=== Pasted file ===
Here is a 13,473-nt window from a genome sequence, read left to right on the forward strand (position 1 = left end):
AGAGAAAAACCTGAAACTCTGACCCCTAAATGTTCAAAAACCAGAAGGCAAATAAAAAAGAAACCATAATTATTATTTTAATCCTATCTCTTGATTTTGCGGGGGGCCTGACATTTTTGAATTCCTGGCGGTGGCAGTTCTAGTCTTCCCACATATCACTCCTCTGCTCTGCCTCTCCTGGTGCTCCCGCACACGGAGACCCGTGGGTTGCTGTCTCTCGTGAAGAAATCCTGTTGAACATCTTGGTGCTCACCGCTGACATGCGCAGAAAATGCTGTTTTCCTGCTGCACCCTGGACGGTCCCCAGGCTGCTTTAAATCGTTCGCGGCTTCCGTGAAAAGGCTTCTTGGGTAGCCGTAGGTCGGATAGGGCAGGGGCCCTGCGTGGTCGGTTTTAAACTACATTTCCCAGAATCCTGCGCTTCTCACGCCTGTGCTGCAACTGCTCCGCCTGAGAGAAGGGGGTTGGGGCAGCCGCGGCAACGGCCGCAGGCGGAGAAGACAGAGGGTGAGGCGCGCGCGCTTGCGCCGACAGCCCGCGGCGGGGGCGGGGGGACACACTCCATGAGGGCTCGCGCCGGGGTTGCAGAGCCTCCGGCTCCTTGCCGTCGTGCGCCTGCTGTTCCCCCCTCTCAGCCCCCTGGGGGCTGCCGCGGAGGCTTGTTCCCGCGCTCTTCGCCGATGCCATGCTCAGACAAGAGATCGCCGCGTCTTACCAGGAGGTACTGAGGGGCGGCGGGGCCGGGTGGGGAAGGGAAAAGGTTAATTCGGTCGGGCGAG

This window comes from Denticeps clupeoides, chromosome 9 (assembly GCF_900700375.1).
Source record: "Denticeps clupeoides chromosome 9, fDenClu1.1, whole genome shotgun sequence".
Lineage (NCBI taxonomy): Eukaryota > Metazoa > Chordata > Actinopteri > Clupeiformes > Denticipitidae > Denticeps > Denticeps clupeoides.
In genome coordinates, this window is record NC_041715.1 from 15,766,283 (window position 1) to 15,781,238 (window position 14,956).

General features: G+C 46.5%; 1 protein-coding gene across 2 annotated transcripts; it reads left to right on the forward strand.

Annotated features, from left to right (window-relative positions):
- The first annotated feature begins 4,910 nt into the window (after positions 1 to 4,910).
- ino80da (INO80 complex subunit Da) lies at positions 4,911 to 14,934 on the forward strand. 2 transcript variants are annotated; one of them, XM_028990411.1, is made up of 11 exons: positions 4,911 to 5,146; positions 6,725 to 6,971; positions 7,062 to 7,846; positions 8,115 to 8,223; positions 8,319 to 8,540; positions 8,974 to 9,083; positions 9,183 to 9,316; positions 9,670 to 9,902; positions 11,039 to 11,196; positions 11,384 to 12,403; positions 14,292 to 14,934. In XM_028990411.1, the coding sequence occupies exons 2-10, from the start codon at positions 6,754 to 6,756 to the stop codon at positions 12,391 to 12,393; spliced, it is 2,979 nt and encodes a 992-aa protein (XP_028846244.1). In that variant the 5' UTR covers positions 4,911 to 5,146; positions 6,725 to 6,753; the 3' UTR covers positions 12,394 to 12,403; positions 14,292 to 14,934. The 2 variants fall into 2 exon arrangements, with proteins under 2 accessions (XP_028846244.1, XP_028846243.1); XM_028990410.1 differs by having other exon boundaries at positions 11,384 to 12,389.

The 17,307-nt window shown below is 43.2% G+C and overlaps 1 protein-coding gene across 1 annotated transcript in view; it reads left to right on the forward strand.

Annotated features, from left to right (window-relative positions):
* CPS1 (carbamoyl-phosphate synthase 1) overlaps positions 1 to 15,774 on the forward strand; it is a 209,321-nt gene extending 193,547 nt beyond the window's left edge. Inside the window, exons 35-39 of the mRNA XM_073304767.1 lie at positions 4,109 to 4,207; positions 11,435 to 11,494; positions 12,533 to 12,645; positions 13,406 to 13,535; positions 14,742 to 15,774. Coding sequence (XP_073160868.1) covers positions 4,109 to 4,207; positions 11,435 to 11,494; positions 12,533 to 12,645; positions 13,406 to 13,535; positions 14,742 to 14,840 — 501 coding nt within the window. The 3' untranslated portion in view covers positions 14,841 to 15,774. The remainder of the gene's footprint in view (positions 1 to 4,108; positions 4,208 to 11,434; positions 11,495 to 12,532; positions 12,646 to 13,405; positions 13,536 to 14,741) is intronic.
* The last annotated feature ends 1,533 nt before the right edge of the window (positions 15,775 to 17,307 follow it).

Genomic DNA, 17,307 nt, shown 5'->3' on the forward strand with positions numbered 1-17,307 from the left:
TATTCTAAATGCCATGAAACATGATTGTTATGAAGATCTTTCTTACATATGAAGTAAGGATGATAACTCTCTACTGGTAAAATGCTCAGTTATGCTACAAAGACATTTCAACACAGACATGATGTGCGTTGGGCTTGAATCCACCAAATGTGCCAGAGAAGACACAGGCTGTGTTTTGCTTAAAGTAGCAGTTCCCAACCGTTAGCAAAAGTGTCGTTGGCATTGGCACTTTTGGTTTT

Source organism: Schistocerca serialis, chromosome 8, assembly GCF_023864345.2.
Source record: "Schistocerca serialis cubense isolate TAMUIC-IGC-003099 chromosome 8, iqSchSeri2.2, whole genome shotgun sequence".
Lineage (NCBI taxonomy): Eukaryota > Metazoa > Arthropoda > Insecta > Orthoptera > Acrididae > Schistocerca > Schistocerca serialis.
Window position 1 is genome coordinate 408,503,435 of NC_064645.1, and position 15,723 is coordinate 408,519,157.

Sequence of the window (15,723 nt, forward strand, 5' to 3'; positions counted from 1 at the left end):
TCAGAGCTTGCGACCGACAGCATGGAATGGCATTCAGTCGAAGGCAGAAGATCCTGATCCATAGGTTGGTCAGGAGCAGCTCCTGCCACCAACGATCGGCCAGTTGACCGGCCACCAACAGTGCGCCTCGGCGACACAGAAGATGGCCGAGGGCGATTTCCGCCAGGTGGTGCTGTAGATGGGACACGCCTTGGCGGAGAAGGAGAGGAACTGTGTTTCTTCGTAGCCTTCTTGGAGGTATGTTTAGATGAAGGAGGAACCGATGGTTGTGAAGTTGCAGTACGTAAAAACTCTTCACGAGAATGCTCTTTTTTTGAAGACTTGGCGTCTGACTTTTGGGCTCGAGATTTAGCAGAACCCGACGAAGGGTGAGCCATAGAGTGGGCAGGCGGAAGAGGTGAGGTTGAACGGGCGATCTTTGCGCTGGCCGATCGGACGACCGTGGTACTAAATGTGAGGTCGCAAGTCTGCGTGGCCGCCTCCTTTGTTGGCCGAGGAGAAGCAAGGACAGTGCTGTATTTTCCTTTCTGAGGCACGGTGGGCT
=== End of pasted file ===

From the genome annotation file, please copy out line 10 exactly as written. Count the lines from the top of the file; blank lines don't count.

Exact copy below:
- ino80da (INO80 complex subunit Da) lies at positions 4,911 to 14,934 on the forward strand. 2 transcript variants are annotated; one of them, XM_028990411.1, is made up of 11 exons: positions 4,911 to 5,146; positions 6,725 to 6,971; positions 7,062 to 7,846; positions 8,115 to 8,223; positions 8,319 to 8,540; positions 8,974 to 9,083; positions 9,183 to 9,316; positions 9,670 to 9,902; positions 11,039 to 11,196; positions 11,384 to 12,403; positions 14,292 to 14,934. In XM_028990411.1, the coding sequence occupies exons 2-10, from the start codon at positions 6,754 to 6,756 to the stop codon at positions 12,391 to 12,393; spliced, it is 2,979 nt and encodes a 992-aa protein (XP_028846244.1). In that variant the 5' UTR covers positions 4,911 to 5,146; positions 6,725 to 6,753; the 3' UTR covers positions 12,394 to 12,403; positions 14,292 to 14,934. The 2 variants fall into 2 exon arrangements, with proteins under 2 accessions (XP_028846244.1, XP_028846243.1); XM_028990410.1 differs by having other exon boundaries at positions 11,384 to 12,389.